UES041-01.jpg (55278 bytes) New York Architecture Images-Upper East Side

Americas Society Landmark

  Formerly the Percy and Maud H. Pyne House


McKim, Mead and White, Charles F. McKim, partner in charge


680 Park Ave., At East 68th.








  One of a curiously homogeneous row of neo-Federal houses built early in the 20th century by the architects McKim, Mead and White and later Delano & Aldrich. Today they house the Americas Society, the Spanish Institute and the Istituto Italiano di Cultura, amongst other things.




The Americas Society


Mission Statement

The Americas Society promotes the understanding of the political, economic, and cultural issues that define and challenge the Americas today, from the Arctic Circle to the southernmost tip of Argentina. We believe that innovative artistic expression is vital to free societies and provides an invaluable window on the ever-evolving reality of our Hemisphere. Understanding the people and societies of the region is essential to promoting our agenda of democracy, the rule of law, and free trade.

As a not-for-profit institution, the Americas Society is financed by membership dues and contributions from corporations, foundations, individuals, and public agencies including, the National Endowment for the Humanities, the National Endowment for the Arts, the New York Council on the Humanities and the New York State Council on the Arts. This wide base of public and private support enables the Americas Society to offer programs of the highest caliber to a broad and diverse audience with a common interest in hemispheric affairs.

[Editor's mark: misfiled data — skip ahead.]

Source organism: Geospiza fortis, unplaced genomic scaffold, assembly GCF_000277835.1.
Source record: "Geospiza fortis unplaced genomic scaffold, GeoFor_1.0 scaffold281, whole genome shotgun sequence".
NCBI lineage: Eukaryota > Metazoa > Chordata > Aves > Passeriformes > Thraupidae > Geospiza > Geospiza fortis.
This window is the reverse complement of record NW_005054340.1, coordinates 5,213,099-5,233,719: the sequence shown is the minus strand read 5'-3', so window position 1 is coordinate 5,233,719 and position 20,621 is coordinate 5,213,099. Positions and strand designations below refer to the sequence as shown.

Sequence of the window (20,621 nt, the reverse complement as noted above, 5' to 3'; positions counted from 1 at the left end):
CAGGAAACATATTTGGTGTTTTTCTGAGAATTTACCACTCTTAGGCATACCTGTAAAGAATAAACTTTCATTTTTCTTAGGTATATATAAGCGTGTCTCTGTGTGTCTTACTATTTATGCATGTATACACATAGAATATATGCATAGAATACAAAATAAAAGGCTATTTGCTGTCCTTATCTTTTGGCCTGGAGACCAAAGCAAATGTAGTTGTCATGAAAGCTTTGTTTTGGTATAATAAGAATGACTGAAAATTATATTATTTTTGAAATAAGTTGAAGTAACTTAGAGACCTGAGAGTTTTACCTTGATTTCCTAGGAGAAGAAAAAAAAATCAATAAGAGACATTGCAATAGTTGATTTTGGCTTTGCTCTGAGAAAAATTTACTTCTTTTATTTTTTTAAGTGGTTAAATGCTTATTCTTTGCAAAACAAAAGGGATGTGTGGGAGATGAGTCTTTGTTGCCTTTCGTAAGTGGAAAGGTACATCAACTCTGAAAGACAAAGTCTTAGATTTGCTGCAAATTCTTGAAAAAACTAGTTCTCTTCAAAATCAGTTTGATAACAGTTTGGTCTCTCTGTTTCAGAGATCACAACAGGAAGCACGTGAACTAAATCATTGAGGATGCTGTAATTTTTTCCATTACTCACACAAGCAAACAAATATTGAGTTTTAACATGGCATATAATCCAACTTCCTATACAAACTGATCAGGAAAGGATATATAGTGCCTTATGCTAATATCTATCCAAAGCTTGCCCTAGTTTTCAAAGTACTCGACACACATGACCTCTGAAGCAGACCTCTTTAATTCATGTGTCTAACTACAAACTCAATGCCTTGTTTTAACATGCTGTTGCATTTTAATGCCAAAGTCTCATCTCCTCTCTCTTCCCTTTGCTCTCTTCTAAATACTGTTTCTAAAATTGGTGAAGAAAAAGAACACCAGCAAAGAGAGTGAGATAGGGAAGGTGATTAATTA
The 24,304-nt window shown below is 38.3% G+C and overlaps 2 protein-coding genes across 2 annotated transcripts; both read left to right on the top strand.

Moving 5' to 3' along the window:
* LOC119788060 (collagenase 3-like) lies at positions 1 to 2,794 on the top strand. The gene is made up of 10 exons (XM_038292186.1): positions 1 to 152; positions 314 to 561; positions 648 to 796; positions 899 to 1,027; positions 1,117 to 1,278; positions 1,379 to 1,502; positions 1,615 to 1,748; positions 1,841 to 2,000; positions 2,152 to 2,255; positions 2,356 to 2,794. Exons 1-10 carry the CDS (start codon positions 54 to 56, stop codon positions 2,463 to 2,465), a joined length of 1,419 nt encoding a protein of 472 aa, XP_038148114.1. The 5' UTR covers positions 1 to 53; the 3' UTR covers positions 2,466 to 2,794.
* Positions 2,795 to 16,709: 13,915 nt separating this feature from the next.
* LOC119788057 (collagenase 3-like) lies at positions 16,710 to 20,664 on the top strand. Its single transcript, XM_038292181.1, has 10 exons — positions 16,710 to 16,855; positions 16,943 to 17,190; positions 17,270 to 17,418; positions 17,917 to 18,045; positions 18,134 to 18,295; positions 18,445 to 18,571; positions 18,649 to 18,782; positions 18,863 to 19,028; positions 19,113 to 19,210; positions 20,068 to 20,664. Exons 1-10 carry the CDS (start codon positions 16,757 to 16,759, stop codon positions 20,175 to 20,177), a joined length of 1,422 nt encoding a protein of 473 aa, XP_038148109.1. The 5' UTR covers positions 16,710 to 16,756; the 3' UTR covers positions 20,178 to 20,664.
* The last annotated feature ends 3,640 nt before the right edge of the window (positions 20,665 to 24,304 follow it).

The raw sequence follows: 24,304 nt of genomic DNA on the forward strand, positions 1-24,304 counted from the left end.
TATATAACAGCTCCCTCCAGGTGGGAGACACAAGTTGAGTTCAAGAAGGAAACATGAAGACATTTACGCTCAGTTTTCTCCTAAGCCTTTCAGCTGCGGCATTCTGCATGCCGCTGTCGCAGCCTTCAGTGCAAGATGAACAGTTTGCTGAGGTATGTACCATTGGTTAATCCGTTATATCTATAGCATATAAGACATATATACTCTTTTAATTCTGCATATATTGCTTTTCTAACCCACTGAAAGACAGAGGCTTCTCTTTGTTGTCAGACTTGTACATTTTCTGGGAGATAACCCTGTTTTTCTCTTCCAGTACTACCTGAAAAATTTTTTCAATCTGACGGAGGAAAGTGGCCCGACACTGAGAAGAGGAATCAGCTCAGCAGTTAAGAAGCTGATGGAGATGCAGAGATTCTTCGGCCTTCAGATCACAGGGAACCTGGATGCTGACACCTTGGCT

In 1965, a group of noted businessmen led by David Rockefeller founded the Center for Inter-American Relations. As the Center’s mission was articulated in 1970, "Ignorance of our neighbors [is] neither sensible nor safe, neither smart nor neighborly, neither good economics, nor good manners…In this light, the Center has a clear and simple objective to inform leading professional, academic, business, artistic and government people of the value, the achievements and the problems of other countries of the Americas." The Center for Inter-American Relations was later to be absorbed into Americas Society in 1985. And, since that time, the Americas Society has played a pivotal role in disseminating the cultural achievements of Latin America, the Caribbean, and Canada in the United States.

In celebration of the Americas Society’s thirty-fifth anniversary, and of David Rockefeller’s eighty-fifth birthday, we proudly present A Hemispheric Venture: Thirty-Five Years of Culture at the Americas Society, 1965-2000. This spectacular book is a collection of historical photographs and informative essays by several experts on the cultures of the region. Many of the authors were chosen because they have played important roles in the Society’s history of promoting cultural understanding through visual art, literature, and musical programs.


Americas Society Gallery

Housed in a former private house built in 1911, the Americas Society's gallery concentrates on artists from all countries of North and South America. The Society mounts about four exhibitions per year, ranging from historical shows that concentrate on pre-Columbian Aztec and Mayan works, to exhibitions that trace the roots of early 20th century modernists such as Pissaro and Tamayo. The Americas Society also presents a wide range of programs that feature readings an concerts from works by authors and artists from Latin America, Canada and the Caribbean